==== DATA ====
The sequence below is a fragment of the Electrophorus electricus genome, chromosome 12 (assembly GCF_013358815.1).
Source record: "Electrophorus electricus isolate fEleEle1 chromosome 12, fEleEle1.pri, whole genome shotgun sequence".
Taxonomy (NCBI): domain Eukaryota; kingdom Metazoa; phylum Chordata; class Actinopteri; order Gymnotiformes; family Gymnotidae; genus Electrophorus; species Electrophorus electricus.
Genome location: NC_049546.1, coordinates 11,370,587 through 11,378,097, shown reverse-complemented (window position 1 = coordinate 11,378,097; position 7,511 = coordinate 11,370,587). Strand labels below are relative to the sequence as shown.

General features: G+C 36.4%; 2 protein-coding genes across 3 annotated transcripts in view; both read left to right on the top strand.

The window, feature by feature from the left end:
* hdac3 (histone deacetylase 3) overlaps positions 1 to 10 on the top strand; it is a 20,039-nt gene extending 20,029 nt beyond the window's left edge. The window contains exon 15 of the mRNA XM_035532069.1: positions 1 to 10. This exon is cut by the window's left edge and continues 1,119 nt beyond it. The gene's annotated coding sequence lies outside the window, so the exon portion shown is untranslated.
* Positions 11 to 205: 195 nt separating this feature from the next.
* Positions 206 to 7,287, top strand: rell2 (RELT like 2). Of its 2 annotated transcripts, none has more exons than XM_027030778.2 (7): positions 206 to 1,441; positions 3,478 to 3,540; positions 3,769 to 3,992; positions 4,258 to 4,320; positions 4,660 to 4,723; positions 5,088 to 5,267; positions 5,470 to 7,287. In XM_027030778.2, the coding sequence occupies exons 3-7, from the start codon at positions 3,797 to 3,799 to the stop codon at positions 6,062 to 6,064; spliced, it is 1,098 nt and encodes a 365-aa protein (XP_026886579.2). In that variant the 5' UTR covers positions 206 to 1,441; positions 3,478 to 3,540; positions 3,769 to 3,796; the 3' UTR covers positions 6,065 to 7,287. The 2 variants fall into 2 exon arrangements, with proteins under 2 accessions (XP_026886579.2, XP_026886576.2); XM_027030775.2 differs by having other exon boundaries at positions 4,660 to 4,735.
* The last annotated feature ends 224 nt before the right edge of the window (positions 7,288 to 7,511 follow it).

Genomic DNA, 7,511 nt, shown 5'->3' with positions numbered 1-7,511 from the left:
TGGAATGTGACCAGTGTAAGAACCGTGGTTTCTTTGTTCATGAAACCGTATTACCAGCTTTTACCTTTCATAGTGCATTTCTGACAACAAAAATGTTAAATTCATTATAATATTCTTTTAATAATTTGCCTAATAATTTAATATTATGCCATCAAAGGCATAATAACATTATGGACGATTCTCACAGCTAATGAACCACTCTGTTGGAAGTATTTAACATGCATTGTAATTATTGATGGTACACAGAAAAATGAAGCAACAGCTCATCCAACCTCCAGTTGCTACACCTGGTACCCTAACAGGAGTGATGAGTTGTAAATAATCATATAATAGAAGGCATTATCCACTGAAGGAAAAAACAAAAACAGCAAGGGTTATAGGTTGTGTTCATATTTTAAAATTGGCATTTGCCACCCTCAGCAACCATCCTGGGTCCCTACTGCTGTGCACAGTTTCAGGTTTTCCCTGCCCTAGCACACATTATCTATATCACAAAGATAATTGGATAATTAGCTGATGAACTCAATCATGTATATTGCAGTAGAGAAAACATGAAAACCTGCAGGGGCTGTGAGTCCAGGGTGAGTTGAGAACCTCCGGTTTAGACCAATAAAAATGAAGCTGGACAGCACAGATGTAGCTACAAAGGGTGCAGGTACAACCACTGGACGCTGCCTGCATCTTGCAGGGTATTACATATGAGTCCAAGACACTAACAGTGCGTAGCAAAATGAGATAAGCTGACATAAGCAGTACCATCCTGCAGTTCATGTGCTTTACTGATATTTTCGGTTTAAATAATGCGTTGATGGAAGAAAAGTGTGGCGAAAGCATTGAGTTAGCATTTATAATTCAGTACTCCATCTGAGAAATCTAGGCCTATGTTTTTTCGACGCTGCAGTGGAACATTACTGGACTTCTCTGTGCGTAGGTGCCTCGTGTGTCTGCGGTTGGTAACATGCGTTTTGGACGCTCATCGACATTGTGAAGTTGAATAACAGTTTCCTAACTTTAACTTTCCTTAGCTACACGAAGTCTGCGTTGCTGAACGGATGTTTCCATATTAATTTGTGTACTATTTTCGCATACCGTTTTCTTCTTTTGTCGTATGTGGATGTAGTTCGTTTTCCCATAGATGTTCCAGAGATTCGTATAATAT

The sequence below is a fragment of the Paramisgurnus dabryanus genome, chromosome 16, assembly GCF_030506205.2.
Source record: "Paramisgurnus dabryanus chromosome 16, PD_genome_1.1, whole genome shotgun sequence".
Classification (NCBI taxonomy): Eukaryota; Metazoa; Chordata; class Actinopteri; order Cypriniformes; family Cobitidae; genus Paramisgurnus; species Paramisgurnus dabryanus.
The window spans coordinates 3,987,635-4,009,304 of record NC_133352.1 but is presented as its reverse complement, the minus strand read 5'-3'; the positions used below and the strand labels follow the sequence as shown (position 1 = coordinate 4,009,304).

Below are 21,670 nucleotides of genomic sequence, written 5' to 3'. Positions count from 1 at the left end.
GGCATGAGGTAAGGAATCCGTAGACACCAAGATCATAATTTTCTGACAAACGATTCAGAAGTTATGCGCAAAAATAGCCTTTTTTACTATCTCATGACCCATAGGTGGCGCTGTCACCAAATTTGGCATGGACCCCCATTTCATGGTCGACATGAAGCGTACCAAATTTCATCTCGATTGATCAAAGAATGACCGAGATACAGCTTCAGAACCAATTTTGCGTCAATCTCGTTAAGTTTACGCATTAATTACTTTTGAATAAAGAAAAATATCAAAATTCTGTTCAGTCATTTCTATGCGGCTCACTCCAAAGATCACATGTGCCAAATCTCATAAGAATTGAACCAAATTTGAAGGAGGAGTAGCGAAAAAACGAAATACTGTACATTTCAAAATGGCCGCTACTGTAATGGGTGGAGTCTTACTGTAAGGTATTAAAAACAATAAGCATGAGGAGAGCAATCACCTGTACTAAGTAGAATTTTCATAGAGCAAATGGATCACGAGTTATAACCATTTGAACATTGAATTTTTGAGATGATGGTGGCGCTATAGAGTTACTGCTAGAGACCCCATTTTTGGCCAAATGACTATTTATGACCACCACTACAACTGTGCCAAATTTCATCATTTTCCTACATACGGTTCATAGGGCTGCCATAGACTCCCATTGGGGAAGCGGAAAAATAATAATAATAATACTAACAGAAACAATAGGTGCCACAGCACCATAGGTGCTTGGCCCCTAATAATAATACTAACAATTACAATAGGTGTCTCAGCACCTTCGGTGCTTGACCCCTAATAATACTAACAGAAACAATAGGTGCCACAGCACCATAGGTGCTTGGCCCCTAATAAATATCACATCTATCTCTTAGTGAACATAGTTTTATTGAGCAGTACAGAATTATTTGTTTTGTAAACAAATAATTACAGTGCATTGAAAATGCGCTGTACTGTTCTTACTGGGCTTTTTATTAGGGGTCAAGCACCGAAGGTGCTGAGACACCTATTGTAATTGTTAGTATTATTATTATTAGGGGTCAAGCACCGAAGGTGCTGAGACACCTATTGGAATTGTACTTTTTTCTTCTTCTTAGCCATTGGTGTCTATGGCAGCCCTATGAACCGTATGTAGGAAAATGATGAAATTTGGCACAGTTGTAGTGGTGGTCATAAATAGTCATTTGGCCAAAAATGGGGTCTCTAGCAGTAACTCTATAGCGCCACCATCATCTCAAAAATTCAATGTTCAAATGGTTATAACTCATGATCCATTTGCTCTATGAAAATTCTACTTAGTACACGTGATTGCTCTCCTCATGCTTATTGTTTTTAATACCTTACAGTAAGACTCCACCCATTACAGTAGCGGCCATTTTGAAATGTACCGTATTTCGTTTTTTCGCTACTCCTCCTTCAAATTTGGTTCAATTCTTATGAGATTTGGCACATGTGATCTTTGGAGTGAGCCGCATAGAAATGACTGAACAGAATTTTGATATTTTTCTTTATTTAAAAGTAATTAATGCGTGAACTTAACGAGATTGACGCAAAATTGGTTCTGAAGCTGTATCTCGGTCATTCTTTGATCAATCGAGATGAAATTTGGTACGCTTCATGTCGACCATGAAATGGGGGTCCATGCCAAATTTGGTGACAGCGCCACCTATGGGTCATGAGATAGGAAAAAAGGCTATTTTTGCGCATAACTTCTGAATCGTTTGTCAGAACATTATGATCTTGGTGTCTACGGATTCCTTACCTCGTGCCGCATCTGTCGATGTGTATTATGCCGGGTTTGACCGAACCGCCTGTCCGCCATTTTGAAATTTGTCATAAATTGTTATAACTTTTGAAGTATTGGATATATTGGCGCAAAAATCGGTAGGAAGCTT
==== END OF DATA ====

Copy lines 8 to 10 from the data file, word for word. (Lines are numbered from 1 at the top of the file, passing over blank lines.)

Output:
* Positions 11 to 205: 195 nt separating this feature from the next.
* Positions 206 to 7,287, top strand: rell2 (RELT like 2). Of its 2 annotated transcripts, none has more exons than XM_027030778.2 (7): positions 206 to 1,441; positions 3,478 to 3,540; positions 3,769 to 3,992; positions 4,258 to 4,320; positions 4,660 to 4,723; positions 5,088 to 5,267; positions 5,470 to 7,287. In XM_027030778.2, the coding sequence occupies exons 3-7, from the start codon at positions 3,797 to 3,799 to the stop codon at positions 6,062 to 6,064; spliced, it is 1,098 nt and encodes a 365-aa protein (XP_026886579.2). In that variant the 5' UTR covers positions 206 to 1,441; positions 3,478 to 3,540; positions 3,769 to 3,796; the 3' UTR covers positions 6,065 to 7,287. The 2 variants fall into 2 exon arrangements, with proteins under 2 accessions (XP_026886579.2, XP_026886576.2); XM_027030775.2 differs by having other exon boundaries at positions 4,660 to 4,735.
* The last annotated feature ends 224 nt before the right edge of the window (positions 7,288 to 7,511 follow it).